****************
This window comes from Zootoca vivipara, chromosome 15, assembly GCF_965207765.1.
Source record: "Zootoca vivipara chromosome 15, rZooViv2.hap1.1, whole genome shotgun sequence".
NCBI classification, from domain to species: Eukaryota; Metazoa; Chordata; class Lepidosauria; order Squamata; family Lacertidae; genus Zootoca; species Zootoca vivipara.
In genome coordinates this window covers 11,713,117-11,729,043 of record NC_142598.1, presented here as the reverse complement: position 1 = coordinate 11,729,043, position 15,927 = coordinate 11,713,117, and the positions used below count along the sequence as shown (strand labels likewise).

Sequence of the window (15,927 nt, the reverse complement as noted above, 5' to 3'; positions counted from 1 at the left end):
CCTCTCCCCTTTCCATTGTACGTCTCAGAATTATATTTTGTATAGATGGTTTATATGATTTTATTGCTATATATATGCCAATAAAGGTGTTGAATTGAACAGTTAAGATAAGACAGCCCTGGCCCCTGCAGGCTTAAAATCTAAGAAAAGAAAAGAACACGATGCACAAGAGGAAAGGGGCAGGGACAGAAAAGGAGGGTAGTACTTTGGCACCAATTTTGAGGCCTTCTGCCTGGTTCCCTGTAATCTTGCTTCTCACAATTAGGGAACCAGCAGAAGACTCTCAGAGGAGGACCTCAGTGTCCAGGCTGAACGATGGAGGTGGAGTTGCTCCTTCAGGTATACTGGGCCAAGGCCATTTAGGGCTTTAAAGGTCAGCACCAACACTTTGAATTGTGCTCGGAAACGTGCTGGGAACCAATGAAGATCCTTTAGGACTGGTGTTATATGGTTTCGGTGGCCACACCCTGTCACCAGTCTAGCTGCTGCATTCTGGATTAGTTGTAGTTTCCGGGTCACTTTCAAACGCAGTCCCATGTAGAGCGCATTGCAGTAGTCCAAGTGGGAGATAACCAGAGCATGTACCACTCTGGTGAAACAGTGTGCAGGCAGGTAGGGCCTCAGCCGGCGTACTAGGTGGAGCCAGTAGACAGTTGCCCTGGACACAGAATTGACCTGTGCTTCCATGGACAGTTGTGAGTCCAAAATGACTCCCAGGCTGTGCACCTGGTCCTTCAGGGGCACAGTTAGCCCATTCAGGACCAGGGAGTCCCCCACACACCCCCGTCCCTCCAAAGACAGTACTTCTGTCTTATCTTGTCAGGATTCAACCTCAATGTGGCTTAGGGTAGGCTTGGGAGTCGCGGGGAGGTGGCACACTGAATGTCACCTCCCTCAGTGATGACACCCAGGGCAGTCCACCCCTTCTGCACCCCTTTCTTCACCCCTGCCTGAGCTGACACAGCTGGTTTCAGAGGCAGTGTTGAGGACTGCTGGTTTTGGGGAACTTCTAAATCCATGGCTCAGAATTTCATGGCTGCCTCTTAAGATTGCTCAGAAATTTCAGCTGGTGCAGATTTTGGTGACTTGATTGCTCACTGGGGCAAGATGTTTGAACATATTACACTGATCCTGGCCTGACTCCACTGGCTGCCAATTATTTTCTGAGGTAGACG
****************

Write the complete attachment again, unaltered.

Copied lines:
This window comes from Zootoca vivipara, chromosome 15, assembly GCF_965207765.1.
Source record: "Zootoca vivipara chromosome 15, rZooViv2.hap1.1, whole genome shotgun sequence".
NCBI classification, from domain to species: Eukaryota; Metazoa; Chordata; class Lepidosauria; order Squamata; family Lacertidae; genus Zootoca; species Zootoca vivipara.
In genome coordinates this window covers 11,713,117-11,729,043 of record NC_142598.1, presented here as the reverse complement: position 1 = coordinate 11,729,043, position 15,927 = coordinate 11,713,117, and the positions used below count along the sequence as shown (strand labels likewise).

Sequence of the window (15,927 nt, the reverse complement as noted above, 5' to 3'; positions counted from 1 at the left end):
CCTCTCCCCTTTCCATTGTACGTCTCAGAATTATATTTTGTATAGATGGTTTATATGATTTTATTGCTATATATATGCCAATAAAGGTGTTGAATTGAACAGTTAAGATAAGACAGCCCTGGCCCCTGCAGGCTTAAAATCTAAGAAAAGAAAAGAACACGATGCACAAGAGGAAAGGGGCAGGGACAGAAAAGGAGGGTAGTACTTTGGCACCAATTTTGAGGCCTTCTGCCTGGTTCCCTGTAATCTTGCTTCTCACAATTAGGGAACCAGCAGAAGACTCTCAGAGGAGGACCTCAGTGTCCAGGCTGAACGATGGAGGTGGAGTTGCTCCTTCAGGTATACTGGGCCAAGGCCATTTAGGGCTTTAAAGGTCAGCACCAACACTTTGAATTGTGCTCGGAAACGTGCTGGGAACCAATGAAGATCCTTTAGGACTGGTGTTATATGGTTTCGGTGGCCACACCCTGTCACCAGTCTAGCTGCTGCATTCTGGATTAGTTGTAGTTTCCGGGTCACTTTCAAACGCAGTCCCATGTAGAGCGCATTGCAGTAGTCCAAGTGGGAGATAACCAGAGCATGTACCACTCTGGTGAAACAGTGTGCAGGCAGGTAGGGCCTCAGCCGGCGTACTAGGTGGAGCCAGTAGACAGTTGCCCTGGACACAGAATTGACCTGTGCTTCCATGGACAGTTGTGAGTCCAAAATGACTCCCAGGCTGTGCACCTGGTCCTTCAGGGGCACAGTTAGCCCATTCAGGACCAGGGAGTCCCCCACACACCCCCGTCCCTCCAAAGACAGTACTTCTGTCTTATCTTGTCAGGATTCAACCTCAATGTGGCTTAGGGTAGGCTTGGGAGTCGCGGGGAGGTGGCACACTGAATGTCACCTCCCTCAGTGATGACACCCAGGGCAGTCCACCCCTTCTGCACCCCTTTCTTCACCCCTGCCTGAGCTGACACAGCTGGTTTCAGAGGCAGTGTTGAGGACTGCTGGTTTTGGGGAACTTCTAAATCCATGGCTCAGAATTTCATGGCTGCCTCTTAAGATTGCTCAGAAATTTCAGCTGGTGCAGATTTTGGTGACTTGATTGCTCACTGGGGCAAGATGTTTGAACATATTACACTGATCCTGGCCTGACTCCACTGGCTGCCAATTATTTTCTGAGGTAGACG